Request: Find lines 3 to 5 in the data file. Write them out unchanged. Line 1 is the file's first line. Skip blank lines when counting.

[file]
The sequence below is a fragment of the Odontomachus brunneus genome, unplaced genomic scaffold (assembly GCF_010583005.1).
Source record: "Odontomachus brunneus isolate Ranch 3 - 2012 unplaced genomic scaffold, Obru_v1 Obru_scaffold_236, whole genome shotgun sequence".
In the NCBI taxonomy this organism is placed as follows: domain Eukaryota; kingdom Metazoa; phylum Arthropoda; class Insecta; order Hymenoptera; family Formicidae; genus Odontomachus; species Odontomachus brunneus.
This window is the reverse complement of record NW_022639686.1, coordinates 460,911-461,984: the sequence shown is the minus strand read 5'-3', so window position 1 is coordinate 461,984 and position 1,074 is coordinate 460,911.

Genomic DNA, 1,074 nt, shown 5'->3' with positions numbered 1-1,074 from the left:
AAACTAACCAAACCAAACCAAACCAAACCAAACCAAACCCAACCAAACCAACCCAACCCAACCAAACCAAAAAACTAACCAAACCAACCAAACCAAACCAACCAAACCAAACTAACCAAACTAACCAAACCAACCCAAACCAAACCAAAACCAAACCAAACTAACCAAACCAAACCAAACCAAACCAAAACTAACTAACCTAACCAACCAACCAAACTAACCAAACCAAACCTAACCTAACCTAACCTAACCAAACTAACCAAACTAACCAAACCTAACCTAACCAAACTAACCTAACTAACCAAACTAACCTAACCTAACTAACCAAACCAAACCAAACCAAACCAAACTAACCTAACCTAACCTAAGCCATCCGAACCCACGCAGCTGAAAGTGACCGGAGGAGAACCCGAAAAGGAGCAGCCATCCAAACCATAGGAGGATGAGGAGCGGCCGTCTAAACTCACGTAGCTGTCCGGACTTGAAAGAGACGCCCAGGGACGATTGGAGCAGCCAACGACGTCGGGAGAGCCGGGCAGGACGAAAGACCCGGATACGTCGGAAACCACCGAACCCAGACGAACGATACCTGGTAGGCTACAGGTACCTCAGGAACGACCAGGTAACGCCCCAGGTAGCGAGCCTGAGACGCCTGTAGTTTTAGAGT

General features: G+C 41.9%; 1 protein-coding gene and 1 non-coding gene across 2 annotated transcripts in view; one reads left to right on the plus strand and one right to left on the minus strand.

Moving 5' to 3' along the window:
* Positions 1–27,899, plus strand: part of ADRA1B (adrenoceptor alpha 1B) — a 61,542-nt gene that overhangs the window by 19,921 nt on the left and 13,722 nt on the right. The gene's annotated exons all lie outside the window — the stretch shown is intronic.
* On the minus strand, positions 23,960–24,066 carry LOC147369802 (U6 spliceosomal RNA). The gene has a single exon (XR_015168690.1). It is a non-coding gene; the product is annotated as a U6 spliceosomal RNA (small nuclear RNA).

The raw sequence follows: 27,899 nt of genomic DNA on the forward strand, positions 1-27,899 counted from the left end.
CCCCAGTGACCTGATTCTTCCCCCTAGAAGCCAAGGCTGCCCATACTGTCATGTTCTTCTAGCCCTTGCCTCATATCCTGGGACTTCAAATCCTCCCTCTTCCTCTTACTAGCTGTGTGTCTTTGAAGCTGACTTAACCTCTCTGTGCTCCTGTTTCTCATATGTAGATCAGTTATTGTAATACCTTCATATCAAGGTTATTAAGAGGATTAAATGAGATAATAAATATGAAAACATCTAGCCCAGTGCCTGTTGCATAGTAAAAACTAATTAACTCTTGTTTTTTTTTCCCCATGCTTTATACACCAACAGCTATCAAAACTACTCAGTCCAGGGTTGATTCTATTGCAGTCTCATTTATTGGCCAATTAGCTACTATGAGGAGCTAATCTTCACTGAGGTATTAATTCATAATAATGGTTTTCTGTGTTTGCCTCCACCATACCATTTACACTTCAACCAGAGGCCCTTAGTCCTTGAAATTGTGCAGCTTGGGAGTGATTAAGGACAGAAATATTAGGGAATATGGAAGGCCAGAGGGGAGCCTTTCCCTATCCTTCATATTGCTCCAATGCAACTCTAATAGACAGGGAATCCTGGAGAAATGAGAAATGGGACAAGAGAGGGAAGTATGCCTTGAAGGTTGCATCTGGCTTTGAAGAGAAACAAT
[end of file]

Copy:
In the NCBI taxonomy this organism is placed as follows: domain Eukaryota; kingdom Metazoa; phylum Arthropoda; class Insecta; order Hymenoptera; family Formicidae; genus Odontomachus; species Odontomachus brunneus.
This window is the reverse complement of record NW_022639686.1, coordinates 460,911-461,984: the sequence shown is the minus strand read 5'-3', so window position 1 is coordinate 461,984 and position 1,074 is coordinate 460,911.

Genomic DNA, 1,074 nt, shown 5'->3' with positions numbered 1-1,074 from the left: